Hiring a personal injury lawyer may be the best thing you can do following an accident that was the result of someone else’s negligence or malicious intent. Medical bills and lost wages can pile up in a hurry and the American court system provides a method for plaintiffs to bring a suit in an attempt to recover damages from the responsible party. While this is certainly something you should consider doing if you aren’t offered a fair settlement, it’s important to move forward with realistic mindset. Because of movies and the media, many have a somewhat warped view of the civil court system. Here are some things you should know.
It isn’t a substitute lottery
If you’re hiring a personal injury lawyer because you think this accident is your ticket to getting rich, you’re probably going to be disappointed. The days of multi-million dollar settlements way out of balance with the nature of the injuries themselves are largely over. In fact, they never really existed in the first place, save for some very rare and high profile cases. When those cases are all you hear about in the pages of the newspaper, it’s easy to get the wrong idea. While it is noble and justified to seek compensation for your legitimate hardships, looking at a judgment as a stand in for the state lottery is a mistake.
There are limits to what you can get
Unless you live in a state that has exercised no tort reform, there are probably legally enforced limits to maximum awards. You can’t expect to receive any damages that exceed those limits, so if the insurance company is already offering a sum near those limits, you’re probably wasting your time by moving forward with a personal injury lawyer. A good attorney, of course, will tell you this in your initial consultation. It’s also worth knowing whether or not your state has eliminated punitive damages, as this is where the “big money” in many of those high profile cases came from. If you don’t have bills you can point to and say, “This is why I’m owed such-and-such”, you may not have much of a case.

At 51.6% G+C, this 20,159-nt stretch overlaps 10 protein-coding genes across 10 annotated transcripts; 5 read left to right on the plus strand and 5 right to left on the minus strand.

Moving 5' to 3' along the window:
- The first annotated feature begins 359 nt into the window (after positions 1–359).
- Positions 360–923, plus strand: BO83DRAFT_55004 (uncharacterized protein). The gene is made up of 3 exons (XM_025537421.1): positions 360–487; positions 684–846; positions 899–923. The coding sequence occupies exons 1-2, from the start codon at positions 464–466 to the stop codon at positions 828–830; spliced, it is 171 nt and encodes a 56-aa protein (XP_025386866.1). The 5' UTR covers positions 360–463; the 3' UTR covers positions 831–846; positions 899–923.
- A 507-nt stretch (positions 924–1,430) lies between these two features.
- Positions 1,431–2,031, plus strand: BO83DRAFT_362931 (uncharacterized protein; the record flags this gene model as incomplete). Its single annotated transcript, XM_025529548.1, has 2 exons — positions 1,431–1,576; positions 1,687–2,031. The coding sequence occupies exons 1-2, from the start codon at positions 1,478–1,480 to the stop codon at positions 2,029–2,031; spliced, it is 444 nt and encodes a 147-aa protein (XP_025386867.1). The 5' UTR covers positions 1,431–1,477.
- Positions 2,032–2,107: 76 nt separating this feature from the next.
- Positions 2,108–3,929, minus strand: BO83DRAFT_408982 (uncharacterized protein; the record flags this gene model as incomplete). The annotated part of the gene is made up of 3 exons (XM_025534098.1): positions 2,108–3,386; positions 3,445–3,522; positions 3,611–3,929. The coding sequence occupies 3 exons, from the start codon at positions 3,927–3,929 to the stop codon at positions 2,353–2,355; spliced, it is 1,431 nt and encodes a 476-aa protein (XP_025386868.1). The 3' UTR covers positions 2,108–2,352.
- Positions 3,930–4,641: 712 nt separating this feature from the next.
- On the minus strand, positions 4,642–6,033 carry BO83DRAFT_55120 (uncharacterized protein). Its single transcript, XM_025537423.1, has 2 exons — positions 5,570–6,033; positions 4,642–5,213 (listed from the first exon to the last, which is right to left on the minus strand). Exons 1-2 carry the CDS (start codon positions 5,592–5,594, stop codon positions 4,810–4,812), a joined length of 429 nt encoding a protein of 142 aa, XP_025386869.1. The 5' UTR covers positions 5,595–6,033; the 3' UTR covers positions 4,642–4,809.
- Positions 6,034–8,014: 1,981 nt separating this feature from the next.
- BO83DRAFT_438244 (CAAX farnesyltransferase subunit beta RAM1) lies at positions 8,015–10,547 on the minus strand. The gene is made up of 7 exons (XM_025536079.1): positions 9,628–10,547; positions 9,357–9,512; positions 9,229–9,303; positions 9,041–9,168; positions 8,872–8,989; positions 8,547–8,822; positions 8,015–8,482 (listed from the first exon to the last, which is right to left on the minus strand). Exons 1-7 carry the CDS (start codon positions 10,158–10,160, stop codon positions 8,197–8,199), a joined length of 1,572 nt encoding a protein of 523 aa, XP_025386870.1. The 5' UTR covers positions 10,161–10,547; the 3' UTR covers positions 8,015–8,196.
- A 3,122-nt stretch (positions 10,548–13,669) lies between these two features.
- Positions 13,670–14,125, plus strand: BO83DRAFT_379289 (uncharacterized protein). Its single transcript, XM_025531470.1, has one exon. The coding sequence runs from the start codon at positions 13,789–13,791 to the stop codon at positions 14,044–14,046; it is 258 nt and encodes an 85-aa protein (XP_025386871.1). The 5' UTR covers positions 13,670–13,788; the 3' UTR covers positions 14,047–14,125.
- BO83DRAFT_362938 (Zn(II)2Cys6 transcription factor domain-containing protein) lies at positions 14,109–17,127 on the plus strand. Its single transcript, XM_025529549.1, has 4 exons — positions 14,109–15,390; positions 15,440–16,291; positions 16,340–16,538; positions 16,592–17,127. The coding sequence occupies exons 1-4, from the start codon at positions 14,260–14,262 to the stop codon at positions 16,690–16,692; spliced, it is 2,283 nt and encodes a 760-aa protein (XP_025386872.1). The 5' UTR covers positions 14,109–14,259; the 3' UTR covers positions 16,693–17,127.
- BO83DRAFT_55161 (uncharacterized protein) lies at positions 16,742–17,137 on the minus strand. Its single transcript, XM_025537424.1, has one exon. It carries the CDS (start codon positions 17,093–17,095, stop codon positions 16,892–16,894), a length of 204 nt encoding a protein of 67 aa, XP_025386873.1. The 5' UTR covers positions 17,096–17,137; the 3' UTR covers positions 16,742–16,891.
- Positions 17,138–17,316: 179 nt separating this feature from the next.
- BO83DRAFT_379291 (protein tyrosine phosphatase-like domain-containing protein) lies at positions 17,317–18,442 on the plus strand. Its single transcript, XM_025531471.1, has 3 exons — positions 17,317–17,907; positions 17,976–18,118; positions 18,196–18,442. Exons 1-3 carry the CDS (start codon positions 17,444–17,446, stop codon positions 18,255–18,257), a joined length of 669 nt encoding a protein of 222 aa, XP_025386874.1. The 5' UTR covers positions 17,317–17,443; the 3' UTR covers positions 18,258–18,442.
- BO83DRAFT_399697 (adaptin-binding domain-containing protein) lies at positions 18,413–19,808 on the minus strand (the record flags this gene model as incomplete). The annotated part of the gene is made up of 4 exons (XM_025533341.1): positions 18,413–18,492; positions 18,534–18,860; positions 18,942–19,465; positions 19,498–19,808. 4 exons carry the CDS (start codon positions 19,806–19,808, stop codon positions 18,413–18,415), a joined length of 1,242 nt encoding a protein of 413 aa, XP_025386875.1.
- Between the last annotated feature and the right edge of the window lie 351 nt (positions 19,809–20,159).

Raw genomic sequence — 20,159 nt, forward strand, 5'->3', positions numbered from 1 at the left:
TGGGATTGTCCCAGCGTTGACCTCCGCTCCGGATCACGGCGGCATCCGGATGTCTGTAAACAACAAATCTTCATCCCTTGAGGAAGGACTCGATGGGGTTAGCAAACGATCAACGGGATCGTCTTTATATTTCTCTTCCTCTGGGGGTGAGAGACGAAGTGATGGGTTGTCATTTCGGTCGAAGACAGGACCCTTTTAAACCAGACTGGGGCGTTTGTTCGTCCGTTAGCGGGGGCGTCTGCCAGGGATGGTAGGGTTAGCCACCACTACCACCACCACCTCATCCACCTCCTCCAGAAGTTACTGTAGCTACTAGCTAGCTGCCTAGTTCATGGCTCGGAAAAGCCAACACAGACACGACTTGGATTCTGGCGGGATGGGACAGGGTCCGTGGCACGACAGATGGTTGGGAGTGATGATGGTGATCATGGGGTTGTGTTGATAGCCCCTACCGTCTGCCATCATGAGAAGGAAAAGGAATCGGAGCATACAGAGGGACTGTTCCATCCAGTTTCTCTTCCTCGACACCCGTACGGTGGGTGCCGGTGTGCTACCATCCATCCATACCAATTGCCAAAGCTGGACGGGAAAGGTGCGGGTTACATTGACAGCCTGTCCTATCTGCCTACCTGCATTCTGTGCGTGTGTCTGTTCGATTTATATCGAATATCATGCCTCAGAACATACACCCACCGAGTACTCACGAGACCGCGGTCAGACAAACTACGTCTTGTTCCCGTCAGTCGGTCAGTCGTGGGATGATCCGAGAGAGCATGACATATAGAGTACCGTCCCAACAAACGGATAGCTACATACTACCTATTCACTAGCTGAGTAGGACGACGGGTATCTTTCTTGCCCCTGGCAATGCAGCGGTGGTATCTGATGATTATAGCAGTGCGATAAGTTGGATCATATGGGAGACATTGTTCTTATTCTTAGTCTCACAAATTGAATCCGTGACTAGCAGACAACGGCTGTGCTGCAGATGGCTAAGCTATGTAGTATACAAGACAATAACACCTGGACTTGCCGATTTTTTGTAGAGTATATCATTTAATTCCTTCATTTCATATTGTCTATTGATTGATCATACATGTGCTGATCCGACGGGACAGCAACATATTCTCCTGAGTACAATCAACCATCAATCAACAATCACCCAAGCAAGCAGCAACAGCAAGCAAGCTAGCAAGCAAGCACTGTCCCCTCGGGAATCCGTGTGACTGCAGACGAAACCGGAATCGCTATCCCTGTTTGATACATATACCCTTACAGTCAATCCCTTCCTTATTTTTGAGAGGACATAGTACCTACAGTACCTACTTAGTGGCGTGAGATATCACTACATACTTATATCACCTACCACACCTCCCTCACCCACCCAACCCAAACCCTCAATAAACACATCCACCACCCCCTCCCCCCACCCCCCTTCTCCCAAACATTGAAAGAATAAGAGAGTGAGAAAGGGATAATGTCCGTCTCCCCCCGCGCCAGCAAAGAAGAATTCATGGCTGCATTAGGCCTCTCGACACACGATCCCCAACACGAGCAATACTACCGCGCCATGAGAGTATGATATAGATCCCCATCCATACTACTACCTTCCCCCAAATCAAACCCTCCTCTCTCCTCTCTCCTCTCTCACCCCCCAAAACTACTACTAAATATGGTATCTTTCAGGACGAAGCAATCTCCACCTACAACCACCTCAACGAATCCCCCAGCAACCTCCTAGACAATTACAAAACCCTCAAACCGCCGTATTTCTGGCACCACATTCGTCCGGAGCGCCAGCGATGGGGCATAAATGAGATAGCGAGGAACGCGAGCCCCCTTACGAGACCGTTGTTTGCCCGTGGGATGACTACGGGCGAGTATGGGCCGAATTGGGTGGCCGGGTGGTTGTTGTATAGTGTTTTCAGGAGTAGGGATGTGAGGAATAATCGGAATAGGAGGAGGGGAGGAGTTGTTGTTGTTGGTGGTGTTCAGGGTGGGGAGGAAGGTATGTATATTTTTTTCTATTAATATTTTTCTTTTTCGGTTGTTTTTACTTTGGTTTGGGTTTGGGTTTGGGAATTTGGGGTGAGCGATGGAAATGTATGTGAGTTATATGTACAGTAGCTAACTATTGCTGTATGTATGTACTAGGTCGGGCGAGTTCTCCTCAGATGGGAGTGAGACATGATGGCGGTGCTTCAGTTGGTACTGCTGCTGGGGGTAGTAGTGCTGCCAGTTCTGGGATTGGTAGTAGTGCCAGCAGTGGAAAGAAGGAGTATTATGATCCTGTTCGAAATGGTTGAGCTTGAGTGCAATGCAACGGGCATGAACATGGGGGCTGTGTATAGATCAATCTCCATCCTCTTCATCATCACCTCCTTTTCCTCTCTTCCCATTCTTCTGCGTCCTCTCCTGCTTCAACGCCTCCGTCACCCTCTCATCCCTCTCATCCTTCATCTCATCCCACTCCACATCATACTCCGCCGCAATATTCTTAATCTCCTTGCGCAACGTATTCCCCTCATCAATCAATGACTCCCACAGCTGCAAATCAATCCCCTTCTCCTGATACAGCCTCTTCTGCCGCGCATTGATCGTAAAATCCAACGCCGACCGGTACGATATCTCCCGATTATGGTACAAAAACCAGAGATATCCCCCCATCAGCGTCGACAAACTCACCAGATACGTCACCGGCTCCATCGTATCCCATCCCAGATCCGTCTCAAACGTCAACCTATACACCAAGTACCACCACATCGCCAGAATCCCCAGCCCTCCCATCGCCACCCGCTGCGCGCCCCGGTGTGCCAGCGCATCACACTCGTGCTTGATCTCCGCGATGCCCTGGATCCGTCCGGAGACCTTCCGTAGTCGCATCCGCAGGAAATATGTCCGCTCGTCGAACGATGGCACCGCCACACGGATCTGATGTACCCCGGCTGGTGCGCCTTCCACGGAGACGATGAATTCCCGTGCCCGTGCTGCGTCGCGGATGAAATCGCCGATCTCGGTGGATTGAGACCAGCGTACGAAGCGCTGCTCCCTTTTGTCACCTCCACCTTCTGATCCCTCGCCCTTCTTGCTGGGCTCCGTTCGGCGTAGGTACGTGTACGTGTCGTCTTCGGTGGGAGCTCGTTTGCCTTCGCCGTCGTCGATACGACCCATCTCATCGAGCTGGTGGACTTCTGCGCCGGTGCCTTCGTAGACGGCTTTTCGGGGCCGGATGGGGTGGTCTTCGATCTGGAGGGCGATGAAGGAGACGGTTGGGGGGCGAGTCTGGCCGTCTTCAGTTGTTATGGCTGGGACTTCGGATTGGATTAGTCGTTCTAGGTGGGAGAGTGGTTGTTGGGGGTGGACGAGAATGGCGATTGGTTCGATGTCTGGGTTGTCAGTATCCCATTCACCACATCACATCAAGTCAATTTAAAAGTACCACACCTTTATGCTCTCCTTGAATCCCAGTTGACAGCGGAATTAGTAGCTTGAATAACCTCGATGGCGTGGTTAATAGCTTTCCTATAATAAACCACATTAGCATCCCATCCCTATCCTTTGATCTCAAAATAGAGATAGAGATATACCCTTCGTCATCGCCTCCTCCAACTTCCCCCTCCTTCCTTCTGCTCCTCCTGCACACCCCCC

A judgment doesn’t guarantee payment
Every personal injury lawyer knows the term “judgment proof”. What this means, essentially, is that it is hardly worth suing someone who has no money or assets. If you get a jury to rule that a defendant must pay you $300,000, but the defendant lives on welfare, that judgment isn’t going to do you much good. Make sure you don’t waste your time suing someone who has no means to pay what you are owed.